Evidence suggests that patient bathing in the acute care setting, particularly when combined with proper medical device insertion and removal protocols, may reduce infection risk.1 The rationale is a logical one: Billions of microorganisms, including the “good” commensals and the “bad” pathogens, reside on our skin.2 A compromised immune system, breakdown in the skin barrier, or portal of entry through a medical device can all lead to an infection caused by those microorganisms. Thus, proper bathing to reduce the bioburden on the skin may mitigate that infection risk.

Do your bathing products put patients at risk? Find out more.

Some of the most common products used for patient bathing in the acute care setting are topical antiseptics. When topical antiseptic products were first brought under the regulatory purview of the FDA in the 1970s, it was assumed that antimicrobial products were essentially “sterile” because of the inherent pharmacologic activity of the drug.3 We now know that is far from the case. An unfortunate and ironic reality is that the very products we use to try to reduce that risk may in fact themselves be a vehicle for infection.

Contaminated Topical Antiseptics
Since the early 2000s, a number of infection outbreaks have been linked to contaminated topical antiseptic products. Causative organisms have included Burkholderia cepaciaa, Pseudomonas aeruginosa, Achromobacter xylosoxidans, Bacillus cereus, Ralstonia pickettii, Serratia marcescens, and Mycobacterium abscessus, among others.3

According to the FDA, “Reported outcomes ranged from localized infections at injection sites to more widespread infections resulting in death.”4 As of 2015, “FDA has reviewed reports of:

  • four deaths
  • five cases of wound infection
  • seven cases of peritonitis
  • 10 cases of septic arthritis
  • 14 cases of indwelling catheters requiring replacement
  • 16 cases of injection site infection, and
  • 32 cases of bacteremia.

These infections have been confirmed to be caused by contaminated antiseptic products.”4

FDA Response
In each infection outbreak where the product contamination was found to have occurred during the manufacturing process, the FDA has issued recalls for the relevant product.3 Furthermore, because contamination of topical antiseptics can occur both during the manufacturing process (intrinsic) and during handling by the end user (extrinsic), in 2013 the FDA began requiring that manufacturers of over-the-counter topical antiseptics make two changes:4

  1. Use single-use packaging to minimize the risk of end-user product contamination.
  2. Label product sterile or nonsterile to inform healthcare providers of the potential for contamination from the manufacturing process.

The FDA considered a mandate for sterile manufacturing of topical antiseptics; however, they did not come to a final decision, in part over concerns that the sterilization process might adversely affect “the purity and quality of active ingredients.”4 Sterilization can generate free radicals in some antimicrobials, affecting their pharmacologic activity and pharmacokinetic properties.5 For example, a common antiseptic—chlorhexidine gluconate (CHG)—is unstable to gamma irradiation, one of the most widely-used means of sterilization.6,7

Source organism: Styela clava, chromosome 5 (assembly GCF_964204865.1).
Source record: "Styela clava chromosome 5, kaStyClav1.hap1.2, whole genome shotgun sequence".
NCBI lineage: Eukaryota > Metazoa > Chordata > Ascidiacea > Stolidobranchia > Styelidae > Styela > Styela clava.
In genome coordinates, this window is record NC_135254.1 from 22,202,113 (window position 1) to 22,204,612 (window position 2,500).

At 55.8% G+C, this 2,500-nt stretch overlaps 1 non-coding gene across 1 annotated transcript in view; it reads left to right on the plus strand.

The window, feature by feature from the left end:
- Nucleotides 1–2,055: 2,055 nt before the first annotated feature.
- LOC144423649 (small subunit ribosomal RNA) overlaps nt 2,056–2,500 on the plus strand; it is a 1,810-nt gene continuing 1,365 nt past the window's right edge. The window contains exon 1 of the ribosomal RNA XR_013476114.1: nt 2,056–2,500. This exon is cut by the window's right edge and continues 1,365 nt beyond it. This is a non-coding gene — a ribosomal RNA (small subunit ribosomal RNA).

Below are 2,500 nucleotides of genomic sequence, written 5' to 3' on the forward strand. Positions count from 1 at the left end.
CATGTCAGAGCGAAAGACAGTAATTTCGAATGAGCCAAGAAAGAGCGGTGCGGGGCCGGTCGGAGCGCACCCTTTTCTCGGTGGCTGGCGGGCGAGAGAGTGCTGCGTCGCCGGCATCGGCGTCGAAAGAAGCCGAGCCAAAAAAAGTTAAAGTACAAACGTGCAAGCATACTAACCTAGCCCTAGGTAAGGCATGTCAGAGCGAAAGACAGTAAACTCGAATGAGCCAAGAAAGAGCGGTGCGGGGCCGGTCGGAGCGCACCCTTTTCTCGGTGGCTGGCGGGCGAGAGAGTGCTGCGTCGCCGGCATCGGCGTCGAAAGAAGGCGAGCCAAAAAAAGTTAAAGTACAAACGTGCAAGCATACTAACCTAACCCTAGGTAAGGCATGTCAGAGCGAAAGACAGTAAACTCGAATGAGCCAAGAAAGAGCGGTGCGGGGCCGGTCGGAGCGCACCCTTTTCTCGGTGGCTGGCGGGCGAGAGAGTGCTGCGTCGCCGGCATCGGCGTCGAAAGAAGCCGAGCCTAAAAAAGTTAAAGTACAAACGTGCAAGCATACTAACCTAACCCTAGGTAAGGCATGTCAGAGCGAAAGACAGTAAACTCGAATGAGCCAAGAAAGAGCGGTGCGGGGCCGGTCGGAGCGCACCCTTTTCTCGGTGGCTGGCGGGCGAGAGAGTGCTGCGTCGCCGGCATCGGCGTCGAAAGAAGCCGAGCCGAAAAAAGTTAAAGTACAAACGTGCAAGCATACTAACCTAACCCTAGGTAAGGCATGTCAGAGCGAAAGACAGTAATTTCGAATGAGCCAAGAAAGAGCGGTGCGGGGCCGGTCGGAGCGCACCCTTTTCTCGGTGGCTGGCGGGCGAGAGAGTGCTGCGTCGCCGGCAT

Theraworx Protect: A Gamma-Irradiated Solution
Theraworx Protect* is a non-drug solution that has met the non-inferiority threshold as an appropriate clinical, cross-referenceable solution necessary for high-acuity ICU bathing. To maintain consistency and help ensure patient safety, every Theraworx Protect product is treated with gamma irradiation and tested via the USP 51 preservative challenge test method. Additionally, each Theraworx Protect product is stable for a 3-year shelf life.

To learn more about how you can protect your patients, contact us at Theraworx Protect.

*Theraworx Protect is not a replacement for CHG surgical-site preparation wipes.

References:

  1. Sturgeon LP, Garrett-Wright D, Lartey G, Jones S, Bormann L, House S. A descriptive study of bathing practices in acute care facilities in the United States. Am J Infect Control 2019; 47(1): 23-6.
  2. Sender R, Fuchs S, Milo R. Revised estimates for the number of human and bacteria cells in the body. PLoS Biol 2016; 14(8): e1002533.
  3. Chang CY, Furlong LA. Microbial stowaways in topical antiseptic products. N Engl J Med 2012; 367(23): 2170-73.
  4. U.S. Food and Drug Administration. Questions and answers: FDA requests label changes and single-use packaging for some over-the-counter topical antiseptic products to decrease risk of infection. 2015. Available from: https://www.fda.gov/drugs/drug-safety-and-availability/questions-and-answers-fda-requests-label-changes-and-single-use-packaging-some-over-counter-topical. Accessed 29 October 2019.
  5. Wilczynski S, Pilawa B, Koprowski R, Ptaszkiewicz m, Swakon J, and Olko P. Free radicals properties of gamma-irradiated penicillin-derived antibiotics: piperacillin, ampicillin, and crystalline penicillin. Radiat Environ Biophys. 2014;53(1):203–210.
  6. In: Block SS, ed. Disinfection, Sterilization, and Preservation. 5th edition. Philadelphia, PA: Lippincott, Williams & Wilkins; 2001: 323.
  7. 3M Company. 3M Steri-Drape CHG Antimicrobial Incise Drape [510(k) Summary]. U.S. Food and Drug Administration. Available from: https://www.accessdata.fda.gov/cdrh_docs/pdf14/K140250.pdf 23 July 2014. Accessed 28 October 2019.